It was the savers who saved the country when the crisis started, because if we had all been borrowers the country would have gone bust. But now, the savers are paying the price for that favour, bearing in mind that it’s the small savers who have been putting money aside for most of their working lives for security in latter life. By Mervyn King giving lower interest rates, our savings are unable to keep up with inflation, and by him printing money to help put the banks’ balance sheets right he is also encouraging inflation and adversely affecting annuity rates for pensions. This is making pensioners who have saved most of their working lives more insecure, and it is also removing their purchasing power which would have helped the whole economy. This is a subtle way of stealing off pensioners. If Mervyn King had been honest with us, he would have said we are going to steal off you by making interest rates minus 2%, for example, then I’m sure those people with savings would have given up and spent all their money and at least have had a bit of joy from it – like all those people who were encouraged to borrow and simply live for today, and then we would all have gone bust together. We can’t blame Mervyn King for everything though, despite the fact that the Bank of England is supposed to be independent of the government, because if any of this had not suited the government they would have made a lot of noise in the Houses of Parliament.
    P.S. Government, don’t expect anyone to ever save again!

  30. Fred Sly says:

    King is destroying the economy forever. The true damage he is doing will not be known in his lifetime.

    By discouraging saving via negative real rates and devaluing assets in relation to earnings – he is telling people not to bother saving or working. Why should people save when the government uses it as a prop but steals it via inflation? Why bother working when to do so no longer puts a decent house over your head? Housing benefit is now £22bn a year as people just turn to the state for housing because their labour no longer covers it.

    Pensioners retiring on such low annuities are going to be economically skint for life. They will never have money to spend in the economy.

    By refusing to acknowledge the housing bubble he created and trying to pretend it doesn’t exist, King is propping up house prices which means that as each house is sold the debt on it increases. People who bought pre-bubble at a sensible earnings related price will be replaced by someone taking on a much larger debt in relation to earnings to buy the same house. This means their spending power is crippled for the life of their mortgage. Note that to try pretend people can afford bubble house prices mortgage terms are being extended. In the last Nationwide report they said the average mortgage term had risen from 25 to 28 years so the economy is wiped out for longer. Joint income mortgages mean both parents are working instead of one being out spending money midweek when house prices were cheaper and people had disposable income instead of servicing too much debt.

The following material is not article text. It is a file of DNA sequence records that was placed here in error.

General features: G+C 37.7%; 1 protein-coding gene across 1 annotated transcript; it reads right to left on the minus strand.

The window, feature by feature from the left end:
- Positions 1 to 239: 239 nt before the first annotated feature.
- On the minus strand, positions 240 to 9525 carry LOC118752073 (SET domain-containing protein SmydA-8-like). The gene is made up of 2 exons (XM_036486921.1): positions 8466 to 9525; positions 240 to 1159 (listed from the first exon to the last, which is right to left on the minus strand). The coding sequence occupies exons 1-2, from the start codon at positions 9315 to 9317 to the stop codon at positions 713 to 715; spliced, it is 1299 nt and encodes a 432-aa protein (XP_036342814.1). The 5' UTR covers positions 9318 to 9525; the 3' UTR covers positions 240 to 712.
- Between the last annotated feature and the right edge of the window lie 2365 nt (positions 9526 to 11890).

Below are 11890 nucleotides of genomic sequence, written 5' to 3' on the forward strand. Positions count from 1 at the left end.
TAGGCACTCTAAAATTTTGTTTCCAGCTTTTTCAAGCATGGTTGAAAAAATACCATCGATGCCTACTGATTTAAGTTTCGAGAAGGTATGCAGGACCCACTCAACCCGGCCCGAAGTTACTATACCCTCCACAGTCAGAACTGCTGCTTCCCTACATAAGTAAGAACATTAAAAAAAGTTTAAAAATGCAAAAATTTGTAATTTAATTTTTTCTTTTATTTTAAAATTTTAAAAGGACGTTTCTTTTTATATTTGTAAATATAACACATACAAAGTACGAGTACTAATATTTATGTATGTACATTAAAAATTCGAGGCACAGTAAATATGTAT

Banks are a drain on the real economy. The more money they lend, the more debt needs servicing, the less disposable income people have. A cynical person could think King’s one remit was to turn the UK into a population of debt slave zombies and make the banks as much profit as possible for generations. Of course this also suits the land owning aristocracy. High house prices increase the value of land. Notice King got his knighthood early, while speaking about hard times for the man in street. High asset prices and low wages favour land owners, low asset prices and high wages favour workers.

  31. Hello says:

    Can John Snow ask the following question did the governor believe that Gordon Brown economic policies had ended the boom and bust cycle ? and if he didn’t why did not tell or warn the policticans that such a measure can not be prevented.